I still might not have a playable game but at least it won’t crash anymore!

Categories
Cocos2d-iPhone Product Design

Dungeonators Battle UI Redesign


There is nothing quite like real user feedback. The Dungeonators game that I started coding about a year ago has been through several design iterations. Before I wrote a line of code I mocked up the whole UI and tested that on my friends and kids (paper prototype, an honorable UI design tradition). And with each development build I tested everything again and even enlisted strangers. I must have played though the final release candidate a 100 times. (It was then that I realized that game programmers must get sick of their games if they properly test them!)

When I uploaded Dungeonators to the App Store on 14 October 2011 I was pretty confident about the game play and the user interface. Famous last words as they say 🙂

After an initial healthily growth curve Dungeonators installs tanked:


The message I get from this user adoption curve was simple: Dunegonators stinks!

So I went back to the drawing board to search for the stinky bits. After much reflection I realized three things:

  1. Dungeonators is too hard for casual users and too easy/dumb for hardcore gamers. People who play MMORPGs like World of Warcraft punch through my game. People who play Angry Birds get stuck around level 1.6. (Which is as far as you can go if you don’t know what you’re doing.)
  2. People don’t know what to touch. They want to touch the avatars and not the raid and spell frames. If you don’t know what raid frames and spell frames are then you are not going to get my game.
  3. I was going to have to fix this. I could fix this problem with a lengthy tutorial or FAQs. But Dungeonators is causal game not productivity software. I never read manuals and skip tutorials. I expect my audience to have the same level of self respect!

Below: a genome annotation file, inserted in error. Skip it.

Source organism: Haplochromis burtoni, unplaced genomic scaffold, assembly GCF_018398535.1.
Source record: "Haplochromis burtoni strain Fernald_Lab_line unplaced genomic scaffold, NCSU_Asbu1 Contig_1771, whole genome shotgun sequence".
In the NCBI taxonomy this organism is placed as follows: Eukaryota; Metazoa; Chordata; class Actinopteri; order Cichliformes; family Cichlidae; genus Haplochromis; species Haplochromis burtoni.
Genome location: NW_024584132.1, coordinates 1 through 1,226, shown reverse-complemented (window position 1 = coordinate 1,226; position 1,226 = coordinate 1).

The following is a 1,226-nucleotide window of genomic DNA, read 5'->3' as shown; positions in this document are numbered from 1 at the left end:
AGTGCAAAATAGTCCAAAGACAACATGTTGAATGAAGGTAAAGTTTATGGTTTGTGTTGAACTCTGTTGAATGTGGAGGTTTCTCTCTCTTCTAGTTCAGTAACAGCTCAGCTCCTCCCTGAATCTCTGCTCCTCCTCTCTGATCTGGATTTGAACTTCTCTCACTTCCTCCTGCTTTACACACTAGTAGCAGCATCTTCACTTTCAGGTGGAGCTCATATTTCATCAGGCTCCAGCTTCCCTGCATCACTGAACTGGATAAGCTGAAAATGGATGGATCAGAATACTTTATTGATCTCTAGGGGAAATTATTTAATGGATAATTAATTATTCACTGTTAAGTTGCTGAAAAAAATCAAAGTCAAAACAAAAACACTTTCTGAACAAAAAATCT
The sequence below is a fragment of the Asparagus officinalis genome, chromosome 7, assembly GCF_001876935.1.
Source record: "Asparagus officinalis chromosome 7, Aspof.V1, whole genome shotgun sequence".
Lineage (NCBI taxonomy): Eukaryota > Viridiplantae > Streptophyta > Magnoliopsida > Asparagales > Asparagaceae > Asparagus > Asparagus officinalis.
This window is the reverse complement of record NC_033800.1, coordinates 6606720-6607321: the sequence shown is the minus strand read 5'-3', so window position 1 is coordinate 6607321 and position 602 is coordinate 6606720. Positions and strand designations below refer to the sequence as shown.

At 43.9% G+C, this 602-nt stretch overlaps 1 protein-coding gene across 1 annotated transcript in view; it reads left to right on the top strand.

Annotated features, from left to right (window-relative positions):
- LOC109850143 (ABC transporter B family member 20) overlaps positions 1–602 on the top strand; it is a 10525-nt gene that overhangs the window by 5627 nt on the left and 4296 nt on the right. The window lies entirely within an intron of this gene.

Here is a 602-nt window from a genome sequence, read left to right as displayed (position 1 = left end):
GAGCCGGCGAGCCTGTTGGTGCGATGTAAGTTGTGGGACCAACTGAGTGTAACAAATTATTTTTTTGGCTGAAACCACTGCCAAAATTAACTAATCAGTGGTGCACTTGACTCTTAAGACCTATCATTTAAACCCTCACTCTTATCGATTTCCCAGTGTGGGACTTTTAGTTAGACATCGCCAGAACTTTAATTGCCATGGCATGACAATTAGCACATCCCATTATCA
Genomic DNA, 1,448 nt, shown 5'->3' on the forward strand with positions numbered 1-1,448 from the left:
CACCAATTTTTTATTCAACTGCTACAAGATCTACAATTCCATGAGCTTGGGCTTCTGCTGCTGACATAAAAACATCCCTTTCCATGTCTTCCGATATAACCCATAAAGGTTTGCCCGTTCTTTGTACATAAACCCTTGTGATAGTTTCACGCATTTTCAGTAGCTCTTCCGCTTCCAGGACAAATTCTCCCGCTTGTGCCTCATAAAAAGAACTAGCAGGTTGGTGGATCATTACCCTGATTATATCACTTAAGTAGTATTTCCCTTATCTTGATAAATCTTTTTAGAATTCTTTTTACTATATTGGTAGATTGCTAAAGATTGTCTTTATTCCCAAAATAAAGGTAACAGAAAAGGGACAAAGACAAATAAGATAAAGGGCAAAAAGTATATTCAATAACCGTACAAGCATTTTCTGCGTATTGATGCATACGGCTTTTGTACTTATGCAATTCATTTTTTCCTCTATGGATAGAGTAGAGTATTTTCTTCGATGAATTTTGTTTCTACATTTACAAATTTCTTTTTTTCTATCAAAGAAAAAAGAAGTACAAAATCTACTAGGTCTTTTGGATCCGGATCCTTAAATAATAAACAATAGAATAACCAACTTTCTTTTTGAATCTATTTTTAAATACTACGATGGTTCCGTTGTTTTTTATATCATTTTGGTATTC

So here is the new battle UI that tries to clean this mess up:
  • The good guy raid frames (on the left) are no longer touchable: They just display status. I couldn’t find a casual user who knew what a raid frame was so I got rid of raid frames.
  • Good guy spell frames are no longer associated with good guy raid frames: Spell frames are now modeless and never hidden. Each good guy has two spells available 24/7. As the game progress the spell are automatically upgraded. I’ll have to rewrite the game mechanics to handle the fact that the total number of available spells has gone from 4 x 6 (which I understand is 24) to a mere 8. But that actually makes Dungeonators a heck of lot simpler to program and to play.
  • The bad guy raid frames are still touchable and still enable the player to switch targets. But in the original UI you could have separate bad guy targets for every good guy. In the revised UI all the Dungeonators are synchronized. It’s a gross simplification that is all for the best.
  • Touching the center of the screen, where the avatars live, is still not part of the game play but if you do, the game will pause and bring up the main menu. I was able to kill two birds with one stone: No main menu button and a valid response to a user touch. Feedback is everything thing: In the original design touching the center of the screen was ignored and could have been interpreted as the game freezing up.
In general I learned what I thought I always knew: iPhone games have to be simple and causal gamers don’t have the time or energy for complex mechanics. But in practice I learned a lesson that every battled hardened game developer must know after their first game is released: There is no better test case than the real world!